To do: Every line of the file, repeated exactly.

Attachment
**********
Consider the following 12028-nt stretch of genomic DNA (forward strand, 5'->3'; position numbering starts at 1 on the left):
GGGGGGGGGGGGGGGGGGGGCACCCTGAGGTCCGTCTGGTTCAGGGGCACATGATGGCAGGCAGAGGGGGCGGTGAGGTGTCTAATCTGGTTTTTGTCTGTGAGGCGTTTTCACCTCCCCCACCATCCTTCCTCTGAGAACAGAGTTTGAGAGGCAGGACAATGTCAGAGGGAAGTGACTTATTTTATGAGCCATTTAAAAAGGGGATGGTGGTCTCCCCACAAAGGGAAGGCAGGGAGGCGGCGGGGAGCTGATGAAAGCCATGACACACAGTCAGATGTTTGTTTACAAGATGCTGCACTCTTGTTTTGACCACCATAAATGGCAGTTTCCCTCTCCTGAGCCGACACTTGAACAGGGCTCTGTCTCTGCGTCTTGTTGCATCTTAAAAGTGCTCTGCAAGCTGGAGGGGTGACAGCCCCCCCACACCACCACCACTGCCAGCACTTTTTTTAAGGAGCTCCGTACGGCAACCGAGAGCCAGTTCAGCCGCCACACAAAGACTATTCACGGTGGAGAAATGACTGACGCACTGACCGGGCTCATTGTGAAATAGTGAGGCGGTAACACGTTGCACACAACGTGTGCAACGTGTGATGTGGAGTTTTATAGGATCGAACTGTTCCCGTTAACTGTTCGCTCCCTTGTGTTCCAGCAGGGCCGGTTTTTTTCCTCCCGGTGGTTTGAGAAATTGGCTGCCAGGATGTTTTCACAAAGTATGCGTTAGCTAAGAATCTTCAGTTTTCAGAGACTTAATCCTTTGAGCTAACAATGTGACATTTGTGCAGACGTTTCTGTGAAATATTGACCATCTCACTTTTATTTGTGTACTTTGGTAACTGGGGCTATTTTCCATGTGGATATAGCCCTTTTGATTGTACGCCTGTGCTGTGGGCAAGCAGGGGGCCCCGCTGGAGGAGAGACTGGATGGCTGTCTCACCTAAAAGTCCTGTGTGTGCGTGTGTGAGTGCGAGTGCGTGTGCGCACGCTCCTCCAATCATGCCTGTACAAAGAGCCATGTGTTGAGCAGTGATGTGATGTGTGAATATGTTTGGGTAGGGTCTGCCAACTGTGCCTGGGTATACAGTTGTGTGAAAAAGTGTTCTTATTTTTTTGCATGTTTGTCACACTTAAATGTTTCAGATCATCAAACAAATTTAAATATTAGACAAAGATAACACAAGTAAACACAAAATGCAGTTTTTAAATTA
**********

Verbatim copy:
Consider the following 12028-nt stretch of genomic DNA (forward strand, 5'->3'; position numbering starts at 1 on the left):
GGGGGGGGGGGGGGGGGGGGCACCCTGAGGTCCGTCTGGTTCAGGGGCACATGATGGCAGGCAGAGGGGGCGGTGAGGTGTCTAATCTGGTTTTTGTCTGTGAGGCGTTTTCACCTCCCCCACCATCCTTCCTCTGAGAACAGAGTTTGAGAGGCAGGACAATGTCAGAGGGAAGTGACTTATTTTATGAGCCATTTAAAAAGGGGATGGTGGTCTCCCCACAAAGGGAAGGCAGGGAGGCGGCGGGGAGCTGATGAAAGCCATGACACACAGTCAGATGTTTGTTTACAAGATGCTGCACTCTTGTTTTGACCACCATAAATGGCAGTTTCCCTCTCCTGAGCCGACACTTGAACAGGGCTCTGTCTCTGCGTCTTGTTGCATCTTAAAAGTGCTCTGCAAGCTGGAGGGGTGACAGCCCCCCCACACCACCACCACTGCCAGCACTTTTTTTAAGGAGCTCCGTACGGCAACCGAGAGCCAGTTCAGCCGCCACACAAAGACTATTCACGGTGGAGAAATGACTGACGCACTGACCGGGCTCATTGTGAAATAGTGAGGCGGTAACACGTTGCACACAACGTGTGCAACGTGTGATGTGGAGTTTTATAGGATCGAACTGTTCCCGTTAACTGTTCGCTCCCTTGTGTTCCAGCAGGGCCGGTTTTTTTCCTCCCGGTGGTTTGAGAAATTGGCTGCCAGGATGTTTTCACAAAGTATGCGTTAGCTAAGAATCTTCAGTTTTCAGAGACTTAATCCTTTGAGCTAACAATGTGACATTTGTGCAGACGTTTCTGTGAAATATTGACCATCTCACTTTTATTTGTGTACTTTGGTAACTGGGGCTATTTTCCATGTGGATATAGCCCTTTTGATTGTACGCCTGTGCTGTGGGCAAGCAGGGGGCCCCGCTGGAGGAGAGACTGGATGGCTGTCTCACCTAAAAGTCCTGTGTGTGCGTGTGTGAGTGCGAGTGCGTGTGCGCACGCTCCTCCAATCATGCCTGTACAAAGAGCCATGTGTTGAGCAGTGATGTGATGTGTGAATATGTTTGGGTAGGGTCTGCCAACTGTGCCTGGGTATACAGTTGTGTGAAAAAGTGTTCTTATTTTTTTGCATGTTTGTCACACTTAAATGTTTCAGATCATCAAACAAATTTAAATATTAGACAAAGATAACACAAGTAAACACAAAATGCAGTTTTTAAATTA